GSoC 2017: Log #3

Previously, I managed to transfer the conference video from the main BrowserWindow to micro BrowserWindow using RTCPeerConnection API. However, one problem emerged was that it does not react to the dominantSpkearChanged event, which causes the transition of the largeVideo to another speaker in the Jitsi-meet application. This problem caused immense amount of trouble because it is so hard to solve without directly accessing the Jitsi-meet’s components.

At first, I thought of using importing Jitsi-meet’s APP object and then listen to the dominantSpeakerChanged event, but I got a feedback from the mentor that it is not a good design to directly access the components inside the iframe. So I am limited to work outside the iframe.

Another method recommended was to use HTMLMediaElement.captureStream() API, that returns a MediaStream object which is streaming of a real-time capture of the content being rendered in the media element. Surely, this seemed to be the ideal solution except it does not work in Electron BrowserWindow. The largeVideo DOM object does not has a “src” attribute, instead it has a “srcObject” attribute which is the MediaStream received from the current dominant speaker. Unfortunately, Chromium does not allow using captureStream() method on a video without “src” attribute, and throws the following error.

Uncaught NotSupportedError: Failed to execute 'captureStream' on 'HTMLMediaElement': The media element must have a source.

https://chromium.googlesource.com/chromium/src/+blame/5e1a7b0dd27f9eaed596106ee2726cab03df07c9/third_party/WebKit/Source/modules/mediacapturefromelement/HTMLMediaElementCapture.cpp#24

This has been resolved in the Chromium version 59.x.x.x, but even the latest version of Electron, v1.7.5 beta uses Chromium version 58.x.x.x. So there is no legal way to use HTMLMediaElement.captureStream() on the Jitsi-meet’s largeVideo in Electron environment.

One work around I tried was to make a canvas copy of the largeVideo, and apply HTMLCanvasElement.captureStream().

/**
 * Create a copy of HTMLvideo in HTMLcanvas for
 * Get reference of the video, width and height as parameters
 * Return canvas object
 */
function copyVideo(video, width, height, frameRate) {
  let canvas = document.createElement('canvas');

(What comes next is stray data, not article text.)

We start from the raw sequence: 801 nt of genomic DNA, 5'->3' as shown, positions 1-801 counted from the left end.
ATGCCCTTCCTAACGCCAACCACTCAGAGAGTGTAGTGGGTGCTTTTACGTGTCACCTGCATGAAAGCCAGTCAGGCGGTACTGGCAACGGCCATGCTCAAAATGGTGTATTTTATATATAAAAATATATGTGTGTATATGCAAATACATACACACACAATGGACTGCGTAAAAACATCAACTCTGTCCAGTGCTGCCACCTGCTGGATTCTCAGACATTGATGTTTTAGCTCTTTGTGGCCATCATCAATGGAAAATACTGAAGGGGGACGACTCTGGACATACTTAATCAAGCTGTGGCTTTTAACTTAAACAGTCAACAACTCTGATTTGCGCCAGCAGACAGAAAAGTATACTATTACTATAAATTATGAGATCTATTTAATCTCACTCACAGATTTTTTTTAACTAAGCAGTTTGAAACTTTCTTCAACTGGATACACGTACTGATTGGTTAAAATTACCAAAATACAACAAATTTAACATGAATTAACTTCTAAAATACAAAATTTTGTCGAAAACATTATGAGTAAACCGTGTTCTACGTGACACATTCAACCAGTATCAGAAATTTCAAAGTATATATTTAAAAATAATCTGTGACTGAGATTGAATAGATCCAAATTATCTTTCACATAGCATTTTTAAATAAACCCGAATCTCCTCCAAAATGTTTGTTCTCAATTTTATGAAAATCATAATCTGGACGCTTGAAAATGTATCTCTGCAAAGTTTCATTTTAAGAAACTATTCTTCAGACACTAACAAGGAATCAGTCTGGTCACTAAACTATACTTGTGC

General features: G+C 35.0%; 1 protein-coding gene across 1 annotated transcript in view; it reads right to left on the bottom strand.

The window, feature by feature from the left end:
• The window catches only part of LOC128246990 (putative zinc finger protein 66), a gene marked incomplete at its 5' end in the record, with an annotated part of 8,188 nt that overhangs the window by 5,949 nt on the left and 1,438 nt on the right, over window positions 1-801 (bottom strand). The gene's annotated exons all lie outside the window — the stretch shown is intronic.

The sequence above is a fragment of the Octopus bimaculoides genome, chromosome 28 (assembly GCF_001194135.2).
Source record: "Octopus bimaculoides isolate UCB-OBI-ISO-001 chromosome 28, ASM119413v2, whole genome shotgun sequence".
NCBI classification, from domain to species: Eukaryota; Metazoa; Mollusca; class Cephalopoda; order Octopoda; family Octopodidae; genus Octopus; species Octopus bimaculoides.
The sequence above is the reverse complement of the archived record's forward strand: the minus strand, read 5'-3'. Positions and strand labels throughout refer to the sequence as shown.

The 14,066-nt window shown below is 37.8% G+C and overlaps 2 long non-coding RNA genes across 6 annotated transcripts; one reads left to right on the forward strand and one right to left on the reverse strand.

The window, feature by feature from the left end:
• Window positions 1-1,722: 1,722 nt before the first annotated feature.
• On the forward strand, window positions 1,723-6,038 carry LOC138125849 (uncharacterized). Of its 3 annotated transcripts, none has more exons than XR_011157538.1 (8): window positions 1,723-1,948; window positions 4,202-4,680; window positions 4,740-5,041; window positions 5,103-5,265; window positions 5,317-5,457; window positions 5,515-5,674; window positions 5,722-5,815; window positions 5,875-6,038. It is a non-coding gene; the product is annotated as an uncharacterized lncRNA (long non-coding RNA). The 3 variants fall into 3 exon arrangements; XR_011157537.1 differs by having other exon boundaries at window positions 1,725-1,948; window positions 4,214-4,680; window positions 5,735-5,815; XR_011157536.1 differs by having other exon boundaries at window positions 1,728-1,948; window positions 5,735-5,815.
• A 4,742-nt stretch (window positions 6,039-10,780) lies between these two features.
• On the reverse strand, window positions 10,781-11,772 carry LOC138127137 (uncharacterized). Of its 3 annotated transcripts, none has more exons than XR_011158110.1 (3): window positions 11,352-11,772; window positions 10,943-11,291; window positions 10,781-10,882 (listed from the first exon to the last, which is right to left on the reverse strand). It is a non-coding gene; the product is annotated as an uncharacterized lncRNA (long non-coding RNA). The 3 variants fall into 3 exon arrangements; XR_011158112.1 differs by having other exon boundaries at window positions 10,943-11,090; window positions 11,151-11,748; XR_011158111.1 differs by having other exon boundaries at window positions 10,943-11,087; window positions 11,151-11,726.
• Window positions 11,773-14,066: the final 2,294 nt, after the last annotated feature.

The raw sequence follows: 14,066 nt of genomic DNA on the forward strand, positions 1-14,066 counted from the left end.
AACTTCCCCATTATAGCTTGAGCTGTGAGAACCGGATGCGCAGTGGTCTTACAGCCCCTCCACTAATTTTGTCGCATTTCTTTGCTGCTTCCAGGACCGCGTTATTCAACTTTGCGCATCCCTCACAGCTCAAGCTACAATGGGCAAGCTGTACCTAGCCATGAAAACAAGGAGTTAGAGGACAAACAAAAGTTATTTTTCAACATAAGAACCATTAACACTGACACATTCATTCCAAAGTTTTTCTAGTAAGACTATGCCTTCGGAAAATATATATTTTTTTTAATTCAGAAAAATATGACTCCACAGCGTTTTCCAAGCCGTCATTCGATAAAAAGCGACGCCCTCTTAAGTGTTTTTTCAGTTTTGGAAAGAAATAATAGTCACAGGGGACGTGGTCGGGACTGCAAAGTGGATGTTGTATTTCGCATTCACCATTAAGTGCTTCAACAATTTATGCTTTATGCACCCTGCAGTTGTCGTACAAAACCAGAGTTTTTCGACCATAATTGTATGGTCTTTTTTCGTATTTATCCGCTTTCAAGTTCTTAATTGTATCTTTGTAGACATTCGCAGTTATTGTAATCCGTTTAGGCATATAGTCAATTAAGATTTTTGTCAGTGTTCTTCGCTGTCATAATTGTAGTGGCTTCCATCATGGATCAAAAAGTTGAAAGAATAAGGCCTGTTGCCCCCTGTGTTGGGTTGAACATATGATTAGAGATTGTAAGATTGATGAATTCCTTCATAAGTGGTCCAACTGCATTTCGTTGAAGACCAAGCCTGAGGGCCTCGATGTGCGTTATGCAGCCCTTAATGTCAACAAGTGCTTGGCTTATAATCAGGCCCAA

canvas.width = width;
    canvas.height = height;
    let ctx = canvas.getContext('2d');
    setInterval(function() {
      ctx.drawImage(video, 0, 0, canvas.width, canvas.height);
    }, frameRate);
    return canvas;
}

This approach worked and I was able to capture the Jitsi-meet’s largeVideo onto a canvas element, which reacts to the video transition event properly.

I really hoped this canvas approached solve the video transition problem for once and for all, but it did not. Once the window get minimized, the canvas stop capturing the video, probably because for most of the cases there is no point of capturing visual data when the window itself is not visible.

After some desperate researching and all alternatives failed, I posted a question in StackOverflow and got an unexpected solution for this long dragged problem.

https://stackoverflow.com/questions/45156701/html-canvas-drawimage-when-window-minimized

It turned out that HTMLVideoElement.ondurationchange event can detect the change in srcObject of a video element. In this way, I don’t have to access the Jitsi-meet iframe’s App component and still be able to react to the dominantSpeakerChanged event. After discovering this, the rest of the process was very easy; whenever ondurationchange event is emitted, the main window remove the existing MediaStream object from the p2pChannel and attach the new MediaStream object.

I have been struggling so long to solve this problem yet the answer was somewhat disappointingly simple. One thing I realized was that WebRTC is a fairly new technology and a lot of its parts are under development. Even the addStream() method I used to transfer the MediaStream object is deprecated, and was recommended to use addTrack() method instead. However, addTrack() method is not supported in Chrome, so I was forced to use a deprecated method. This is not the only case of using experimental features in WebRTC, so I foresee lots of upcoming maintenance works as some of the features become unsupported in near future.

Game AI: Snake Game

snake.gif

https://github.com/leook0209/Genetic-Algorithm-Snake

Snake game is a simple game in which the player moves the head of the snake up, down, right or left to eat a randomly generated food. The snake grows its size by one every time it eats the food, and the snake dies once it hits any part of its body. This project is about training an utility-based snake game agent using a genetic algorithm with a number of heuristics.